Lost in Translation - Pathfinder:Destination & Designing Around Language

By Matt Thrower 18 Jan 2017 13

Intuitive touchscreen controls are one of the greatest weapons in the armouries of mobile developers. Yet when the first action in a game consists of attaching a dead bat to a crane then clinging to the corpse as it lowers you, that's stretching the envelope. These are the opening seconds of bizarre Chinese language puzzle game Pathfinder: Destination. It only gets odder from there.

There is some text in the game. Some of it is even in English, like the title and the words "Start Game". Beyond that you're on your own unless you can read whatever Asian language the developer used. He's aware of the problem, though. Many of the controls and help boxes are icon based in an attempt to make them language independent. The trouble is that the game itself is far too weird for the icons to make any sense.


As I struggled with things initially, I got the idea of pasting the app store description into Google translate. It confirmed the language was Chinese and gave me the most wonderful English mangling of the original text. I did just about manage to understand the game was about clearing the path for an adventurer to progress on their quest. Less so as to why said adventurer will kill your avatar without a thought if you happen to be in the way. 

My favourite part of the translation, though, was this gem. "Unique way to cross the border: the use of unconventional props or wild strange to crack the organs." During my time with the game, I certainly found it unconventional and wildly strange. But I never got the chance to crack anyone's organs. On reflection, I'm quite glad about that.

What Pathfinder: Destinations gets wrong is the presumption that universal controls equal universal understanding. Just because users have come to take certain controls for granted doesn't mean they will know how to use them. In one of the most bizarre moments, I had a "conversation" with an NPC which consisted of a set of pictograms on each side. After a few minutes of clueless tapping I figured out it was a simple puzzle: I had to select right the missing picture to make a story. The "right" missing picture in this case, however, made no sense. The resulting story involved a magic sword, a golem and a pile of rocks. But the correct sequence was not the one that suggests itself from those images.


Harping on about UI design has become a shrill note of mine, lately. Yet it's hard to overstate how important it is and how easy it is to get wrong. The great thing about mobile gaming is how it lends itself to quickfire play wherever you happen to be. So games need to be smooth and accessible to facilitate this. The same is true of mobile websites yet companies spend vast sums on getting the UI just right for an easy customer experience. Game developers should be spending the same level of attention.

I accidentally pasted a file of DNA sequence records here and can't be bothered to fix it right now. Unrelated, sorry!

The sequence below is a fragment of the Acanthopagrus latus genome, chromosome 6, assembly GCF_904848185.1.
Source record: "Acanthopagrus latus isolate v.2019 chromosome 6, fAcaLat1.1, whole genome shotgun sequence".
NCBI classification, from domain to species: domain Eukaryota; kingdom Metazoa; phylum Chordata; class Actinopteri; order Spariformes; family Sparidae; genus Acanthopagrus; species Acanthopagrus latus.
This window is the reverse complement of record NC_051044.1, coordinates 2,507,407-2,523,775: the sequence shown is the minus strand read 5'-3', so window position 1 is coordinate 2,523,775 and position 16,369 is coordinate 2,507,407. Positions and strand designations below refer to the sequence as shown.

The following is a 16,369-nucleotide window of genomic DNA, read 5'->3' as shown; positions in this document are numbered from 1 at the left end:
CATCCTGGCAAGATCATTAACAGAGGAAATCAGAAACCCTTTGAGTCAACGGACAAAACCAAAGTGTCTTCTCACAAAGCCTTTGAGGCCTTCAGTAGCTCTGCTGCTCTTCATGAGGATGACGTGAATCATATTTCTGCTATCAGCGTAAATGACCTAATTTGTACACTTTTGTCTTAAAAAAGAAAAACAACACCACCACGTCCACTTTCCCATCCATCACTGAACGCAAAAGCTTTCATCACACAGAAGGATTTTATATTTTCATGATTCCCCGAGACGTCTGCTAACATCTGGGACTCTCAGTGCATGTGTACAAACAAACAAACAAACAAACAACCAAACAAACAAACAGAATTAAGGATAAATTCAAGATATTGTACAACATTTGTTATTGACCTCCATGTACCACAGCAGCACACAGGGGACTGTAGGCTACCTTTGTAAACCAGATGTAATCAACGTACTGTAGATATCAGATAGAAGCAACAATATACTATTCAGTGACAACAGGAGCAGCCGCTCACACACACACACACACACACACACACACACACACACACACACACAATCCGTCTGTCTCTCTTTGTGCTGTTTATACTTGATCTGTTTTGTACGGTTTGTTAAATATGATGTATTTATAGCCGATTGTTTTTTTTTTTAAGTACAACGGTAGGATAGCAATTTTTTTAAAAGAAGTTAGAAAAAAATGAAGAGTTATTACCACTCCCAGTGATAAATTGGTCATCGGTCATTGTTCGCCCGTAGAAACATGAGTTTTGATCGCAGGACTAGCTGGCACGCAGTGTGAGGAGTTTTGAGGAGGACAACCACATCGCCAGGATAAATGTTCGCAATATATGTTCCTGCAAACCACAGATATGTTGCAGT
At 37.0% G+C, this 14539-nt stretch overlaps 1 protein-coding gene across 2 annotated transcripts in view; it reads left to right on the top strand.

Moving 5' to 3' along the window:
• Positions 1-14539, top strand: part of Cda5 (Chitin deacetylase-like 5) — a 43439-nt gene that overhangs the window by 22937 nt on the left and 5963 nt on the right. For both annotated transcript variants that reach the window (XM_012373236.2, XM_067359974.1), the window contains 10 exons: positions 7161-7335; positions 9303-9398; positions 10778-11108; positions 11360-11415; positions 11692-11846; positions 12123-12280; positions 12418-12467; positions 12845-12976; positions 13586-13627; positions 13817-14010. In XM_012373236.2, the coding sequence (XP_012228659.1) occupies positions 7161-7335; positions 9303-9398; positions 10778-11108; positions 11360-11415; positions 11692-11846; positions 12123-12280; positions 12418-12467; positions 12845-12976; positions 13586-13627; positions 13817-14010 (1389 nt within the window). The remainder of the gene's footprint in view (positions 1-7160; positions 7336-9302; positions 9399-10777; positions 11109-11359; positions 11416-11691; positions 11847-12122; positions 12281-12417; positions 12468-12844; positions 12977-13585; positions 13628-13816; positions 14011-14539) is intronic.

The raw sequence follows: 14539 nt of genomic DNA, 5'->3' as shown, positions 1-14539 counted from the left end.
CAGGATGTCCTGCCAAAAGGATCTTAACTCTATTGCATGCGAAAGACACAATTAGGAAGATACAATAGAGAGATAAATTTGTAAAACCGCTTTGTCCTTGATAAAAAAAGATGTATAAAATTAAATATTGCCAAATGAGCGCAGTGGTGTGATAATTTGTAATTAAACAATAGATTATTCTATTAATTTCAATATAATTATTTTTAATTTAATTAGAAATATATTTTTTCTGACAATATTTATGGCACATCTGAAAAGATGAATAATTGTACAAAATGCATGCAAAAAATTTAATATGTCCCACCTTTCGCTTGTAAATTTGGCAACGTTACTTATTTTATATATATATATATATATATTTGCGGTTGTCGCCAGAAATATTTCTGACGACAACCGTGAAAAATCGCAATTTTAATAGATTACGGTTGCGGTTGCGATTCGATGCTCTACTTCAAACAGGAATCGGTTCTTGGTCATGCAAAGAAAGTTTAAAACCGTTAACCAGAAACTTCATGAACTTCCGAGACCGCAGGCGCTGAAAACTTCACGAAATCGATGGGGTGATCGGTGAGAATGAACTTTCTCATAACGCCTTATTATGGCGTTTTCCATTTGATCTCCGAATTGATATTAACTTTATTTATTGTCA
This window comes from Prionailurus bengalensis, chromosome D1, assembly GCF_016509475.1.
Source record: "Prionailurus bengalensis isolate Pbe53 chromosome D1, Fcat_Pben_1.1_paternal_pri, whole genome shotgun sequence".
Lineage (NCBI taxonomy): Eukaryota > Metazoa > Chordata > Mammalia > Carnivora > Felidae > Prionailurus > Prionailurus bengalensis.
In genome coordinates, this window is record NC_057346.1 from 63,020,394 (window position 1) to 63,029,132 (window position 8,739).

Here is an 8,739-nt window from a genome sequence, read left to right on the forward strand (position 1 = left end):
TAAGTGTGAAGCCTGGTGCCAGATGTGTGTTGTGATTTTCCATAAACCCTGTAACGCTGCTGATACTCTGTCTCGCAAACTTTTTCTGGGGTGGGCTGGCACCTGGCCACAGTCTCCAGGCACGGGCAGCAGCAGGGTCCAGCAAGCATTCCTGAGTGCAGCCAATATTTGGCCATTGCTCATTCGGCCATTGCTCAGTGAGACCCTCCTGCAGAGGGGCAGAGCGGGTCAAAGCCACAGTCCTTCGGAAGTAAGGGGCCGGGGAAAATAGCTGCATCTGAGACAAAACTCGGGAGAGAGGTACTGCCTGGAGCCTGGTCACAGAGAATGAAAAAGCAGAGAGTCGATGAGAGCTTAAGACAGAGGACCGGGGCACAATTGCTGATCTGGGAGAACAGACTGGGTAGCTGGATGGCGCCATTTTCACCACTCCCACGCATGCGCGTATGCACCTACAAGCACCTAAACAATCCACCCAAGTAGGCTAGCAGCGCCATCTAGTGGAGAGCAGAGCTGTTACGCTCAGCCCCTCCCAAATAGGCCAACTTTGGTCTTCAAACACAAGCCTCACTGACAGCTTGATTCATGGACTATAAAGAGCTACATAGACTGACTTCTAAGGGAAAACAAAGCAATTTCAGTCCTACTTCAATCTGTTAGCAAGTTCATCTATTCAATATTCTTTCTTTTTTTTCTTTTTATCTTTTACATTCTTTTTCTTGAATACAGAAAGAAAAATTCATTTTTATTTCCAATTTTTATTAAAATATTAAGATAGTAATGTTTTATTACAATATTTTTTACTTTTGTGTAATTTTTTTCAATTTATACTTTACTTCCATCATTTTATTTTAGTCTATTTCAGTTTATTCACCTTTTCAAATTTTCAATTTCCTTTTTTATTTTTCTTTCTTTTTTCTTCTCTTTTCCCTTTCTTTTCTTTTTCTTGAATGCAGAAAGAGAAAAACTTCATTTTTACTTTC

Many are small outfits who can't afford the time or expense involved. For them, there is an interesting get out clause. The more time I spent with Pathfinder: Destinations, the more I found that trying to work out what the hell was going on became a game in itself. The actual puzzles on offer were not particularly challenging. What became fun and interesting was figuring out how to interact with the game so you could take the actions needed to solve them.

PruneAt least, it was fun until I somehow deleted all my save data. I'll never know whether this was a bug or because I pressed on the wrong button with a Chinese label I couldn't read. There were certainly enough rough edges in the game for the former to be a possibility. Player experience wasn't at the forefront of the developer's mind. One of the most obvious oversights was having to go and re-fetch your equipment at the start of each puzzle. There was no need for this: it consisted of a few taps, was never part of the challenge and was just pointless busy work. Then again, anyone that builds the ability to easily delete a save without warning isn't thinking much about their players.

Experiencing the game did make me think about other mobile games that have made a virtue out of telling you nothing at all. In the excellent Prune, for example, part of the charm is working out for yourself how to interact with new level features as they appear. Indeed the unpredictable nature of how your effort affect the game is a feature. It reinforces the sense of wildness about the game, making you an observer trying to help rather than someone totally in control. That's central to the game's eventual message. Progress to 100 works with the concept in the other direction. It challenges the player with obtuse puzzles that require imaginative use of the all the input devices on your mobile. It's playful, clever, odd and rather brilliant. But it didn't get that way by throwing random collections of mechanics/images into a game and hoping for the best. 

You'll know the old saw about the words only being a small part of communication. The experiments on which it was based are suspect, but we can recognise a broad truth beneath. Even today, explorers contacting isolated peoples in virgin rain-forest can rely on a widely understood series of expressions and gestures to make themselves understood. Our shared humanity unites us, whether it be face to face or across thousands of miles of fibre-optic cable. That we can do this on mobile, bypassing the cumbersome region-locking of other formats, is one of the great joys of the medium. Sadly, as Pathfinder shows, another great uniting trait of humanity is taking miracles for granted.



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